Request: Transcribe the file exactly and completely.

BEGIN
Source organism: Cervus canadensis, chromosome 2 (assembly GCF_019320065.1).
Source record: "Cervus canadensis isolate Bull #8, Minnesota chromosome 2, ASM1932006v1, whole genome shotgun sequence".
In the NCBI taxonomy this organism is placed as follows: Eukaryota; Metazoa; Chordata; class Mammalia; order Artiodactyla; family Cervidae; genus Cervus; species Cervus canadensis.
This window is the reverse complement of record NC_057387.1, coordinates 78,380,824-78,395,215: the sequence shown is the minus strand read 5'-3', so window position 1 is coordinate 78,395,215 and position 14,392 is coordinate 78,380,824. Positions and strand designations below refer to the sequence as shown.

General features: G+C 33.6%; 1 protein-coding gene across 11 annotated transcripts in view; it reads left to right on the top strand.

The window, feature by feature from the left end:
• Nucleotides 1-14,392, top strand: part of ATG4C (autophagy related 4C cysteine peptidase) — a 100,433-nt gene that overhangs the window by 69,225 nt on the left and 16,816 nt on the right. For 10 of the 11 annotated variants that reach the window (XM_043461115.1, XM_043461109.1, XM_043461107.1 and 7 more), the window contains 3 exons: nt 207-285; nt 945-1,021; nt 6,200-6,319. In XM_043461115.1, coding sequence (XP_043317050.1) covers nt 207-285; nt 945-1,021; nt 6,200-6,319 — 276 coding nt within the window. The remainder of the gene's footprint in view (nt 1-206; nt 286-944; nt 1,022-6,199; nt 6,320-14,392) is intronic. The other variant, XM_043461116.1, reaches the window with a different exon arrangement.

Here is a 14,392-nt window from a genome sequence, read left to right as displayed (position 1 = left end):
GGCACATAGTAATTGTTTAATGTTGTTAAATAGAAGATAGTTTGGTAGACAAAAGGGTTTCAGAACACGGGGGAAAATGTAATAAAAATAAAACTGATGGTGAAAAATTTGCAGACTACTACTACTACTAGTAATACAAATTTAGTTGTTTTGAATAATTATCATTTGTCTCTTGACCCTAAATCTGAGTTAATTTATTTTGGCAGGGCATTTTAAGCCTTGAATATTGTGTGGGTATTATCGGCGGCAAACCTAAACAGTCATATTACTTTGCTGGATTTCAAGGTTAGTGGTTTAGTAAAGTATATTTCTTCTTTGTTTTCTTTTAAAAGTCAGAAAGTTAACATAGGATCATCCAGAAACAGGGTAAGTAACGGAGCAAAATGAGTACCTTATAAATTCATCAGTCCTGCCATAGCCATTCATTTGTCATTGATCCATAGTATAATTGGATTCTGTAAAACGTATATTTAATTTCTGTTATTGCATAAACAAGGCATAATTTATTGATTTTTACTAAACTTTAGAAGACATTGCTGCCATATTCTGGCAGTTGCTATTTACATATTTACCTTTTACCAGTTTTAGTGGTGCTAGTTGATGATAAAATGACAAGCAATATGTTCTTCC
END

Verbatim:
Source organism: Cervus canadensis, chromosome 2 (assembly GCF_019320065.1).
Source record: "Cervus canadensis isolate Bull #8, Minnesota chromosome 2, ASM1932006v1, whole genome shotgun sequence".
In the NCBI taxonomy this organism is placed as follows: Eukaryota; Metazoa; Chordata; class Mammalia; order Artiodactyla; family Cervidae; genus Cervus; species Cervus canadensis.
This window is the reverse complement of record NC_057387.1, coordinates 78,380,824-78,395,215: the sequence shown is the minus strand read 5'-3', so window position 1 is coordinate 78,395,215 and position 14,392 is coordinate 78,380,824. Positions and strand designations below refer to the sequence as shown.

General features: G+C 33.6%; 1 protein-coding gene across 11 annotated transcripts in view; it reads left to right on the top strand.

The window, feature by feature from the left end:
• Nucleotides 1-14,392, top strand: part of ATG4C (autophagy related 4C cysteine peptidase) — a 100,433-nt gene that overhangs the window by 69,225 nt on the left and 16,816 nt on the right. For 10 of the 11 annotated variants that reach the window (XM_043461115.1, XM_043461109.1, XM_043461107.1 and 7 more), the window contains 3 exons: nt 207-285; nt 945-1,021; nt 6,200-6,319. In XM_043461115.1, coding sequence (XP_043317050.1) covers nt 207-285; nt 945-1,021; nt 6,200-6,319 — 276 coding nt within the window. The remainder of the gene's footprint in view (nt 1-206; nt 286-944; nt 1,022-6,199; nt 6,320-14,392) is intronic. The other variant, XM_043461116.1, reaches the window with a different exon arrangement.

Here is a 14,392-nt window from a genome sequence, read left to right as displayed (position 1 = left end):
GGCACATAGTAATTGTTTAATGTTGTTAAATAGAAGATAGTTTGGTAGACAAAAGGGTTTCAGAACACGGGGGAAAATGTAATAAAAATAAAACTGATGGTGAAAAATTTGCAGACTACTACTACTACTAGTAATACAAATTTAGTTGTTTTGAATAATTATCATTTGTCTCTTGACCCTAAATCTGAGTTAATTTATTTTGGCAGGGCATTTTAAGCCTTGAATATTGTGTGGGTATTATCGGCGGCAAACCTAAACAGTCATATTACTTTGCTGGATTTCAAGGTTAGTGGTTTAGTAAAGTATATTTCTTCTTTGTTTTCTTTTAAAAGTCAGAAAGTTAACATAGGATCATCCAGAAACAGGGTAAGTAACGGAGCAAAATGAGTACCTTATAAATTCATCAGTCCTGCCATAGCCATTCATTTGTCATTGATCCATAGTATAATTGGATTCTGTAAAACGTATATTTAATTTCTGTTATTGCATAAACAAGGCATAATTTATTGATTTTTACTAAACTTTAGAAGACATTGCTGCCATATTCTGGCAGTTGCTATTTACATATTTACCTTTTACCAGTTTTAGTGGTGCTAGTTGATGATAAAATGACAAGCAATATGTTCTTCC